I have a Voya article out this month! The online version can be found here; turn to page 28.
Have you registered yet for JCLC? The 2nd annual conference will be held in Kansas City, MO from 19-23 September.
JCLC brings together a diverse group of librarians, library staff, library supporters, and community participants to explore issues of diversity in libraries and how they affect the ethnic communities who use our services. JCLC is a unique and unparalleled opportunity for participants to share successes, opportunities, and challenges while networking and attending cutting-edge programs on pressing issues affecting both librarians and communities of color. The conference includes speakers, skills building workshops, research based panels, networking opportunities and exhibits. In addition, JCLC deepens connections across constituencies and beyond, and unifies and strengthens the voices of each association.
Why is it no longer possible to change font color on WordPress?
From Sociological Images, an eye-opening look at how the world is shown to us.
Gecko Press is a New Zealand Press that translates international books from many different countries into English. A really interesting selection of books from a range of genres and cultures. Their site says that some of their books are distributed by Lerner in the U.S. http://www.geckopress.co.nz/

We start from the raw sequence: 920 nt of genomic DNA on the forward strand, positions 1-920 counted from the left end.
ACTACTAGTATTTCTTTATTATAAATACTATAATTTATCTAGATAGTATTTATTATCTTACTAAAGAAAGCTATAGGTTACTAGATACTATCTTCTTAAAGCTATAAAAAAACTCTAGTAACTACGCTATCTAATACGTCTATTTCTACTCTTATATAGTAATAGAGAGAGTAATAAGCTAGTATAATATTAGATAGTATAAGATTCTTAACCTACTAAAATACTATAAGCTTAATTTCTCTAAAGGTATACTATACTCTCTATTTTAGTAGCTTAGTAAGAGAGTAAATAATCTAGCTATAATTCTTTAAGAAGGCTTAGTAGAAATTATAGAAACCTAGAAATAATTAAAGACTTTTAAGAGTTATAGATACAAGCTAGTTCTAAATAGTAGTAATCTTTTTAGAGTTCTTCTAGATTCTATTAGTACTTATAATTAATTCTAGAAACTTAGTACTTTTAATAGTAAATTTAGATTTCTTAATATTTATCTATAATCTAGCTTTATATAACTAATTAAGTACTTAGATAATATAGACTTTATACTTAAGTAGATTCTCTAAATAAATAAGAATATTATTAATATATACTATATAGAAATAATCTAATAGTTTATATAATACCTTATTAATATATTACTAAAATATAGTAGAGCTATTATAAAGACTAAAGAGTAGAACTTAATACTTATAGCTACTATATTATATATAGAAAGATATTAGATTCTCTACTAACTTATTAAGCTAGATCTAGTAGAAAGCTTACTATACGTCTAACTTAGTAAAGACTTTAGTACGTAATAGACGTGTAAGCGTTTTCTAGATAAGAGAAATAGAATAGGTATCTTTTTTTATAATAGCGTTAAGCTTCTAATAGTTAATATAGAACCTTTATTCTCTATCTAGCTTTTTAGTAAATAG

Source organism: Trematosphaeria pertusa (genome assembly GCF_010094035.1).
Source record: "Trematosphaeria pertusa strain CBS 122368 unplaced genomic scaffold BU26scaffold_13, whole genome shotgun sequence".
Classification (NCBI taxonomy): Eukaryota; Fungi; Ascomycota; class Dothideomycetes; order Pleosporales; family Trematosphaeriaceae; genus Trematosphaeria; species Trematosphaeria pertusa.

Indian Converts Collection First published in 1727, the remarkable book “Indian Converts, or Some account of the lives and dying speeches of a considerable number of the Christianized Indians of Martha’s Vineyard” is now available in full online. Written by Experience Mayhew, the book provides remarkable insights into the lives and culture of four generations of Native Americans in colonial America. This digitized version was created at Reed College, and visitors can look through all four sections of the work, which include “Indian Ministers” and “Pious Children.” Throughout the work, Mayhew details the books that different age groups were reading, provides insights into early New England pedagogy and childrearing practices, and also describes each individual in terms of their own genealogy and personal history. The truly fantastic thing about the site is that it also contains an archive with over 600 images and documents that further contextualize the work. Also, the site contains study guides designed for classroom use that cover artifact analysis, genealogy, and reading gravestones (from AIALA)
Jamie Campbell Naidoo writes about using the many wonderful Pura Belpre Award winners in your library programming.
“Established in 1996 by the National Association to Promote Library and Information Services to Latinos and the Spanish Speaking (REFORMA) and the Association for Library Service to Children (ALSC), the Pura Belpré Award recognizes Latino authors and illustrators “whose work best portrays, affirms, and celebrates the Latino cultural experience in an outstanding work of literature for children and youth.” The award’s namesake, the first Puerto Rican librarian in the New York Public Library system, was dedicated to bringing rich stories imbued with Latino cultural elements to the children and youth that she served in barrios and ethnically diverse neighborhoods throughout the city from the 1920s and 1930s and later in the 1960s and 1970s. In 2011, the Pura Belpré Award celebrated its quinceanera, marking fifteen years of works that carry on the mission first started by that energetic and visionary librarian so long ago.”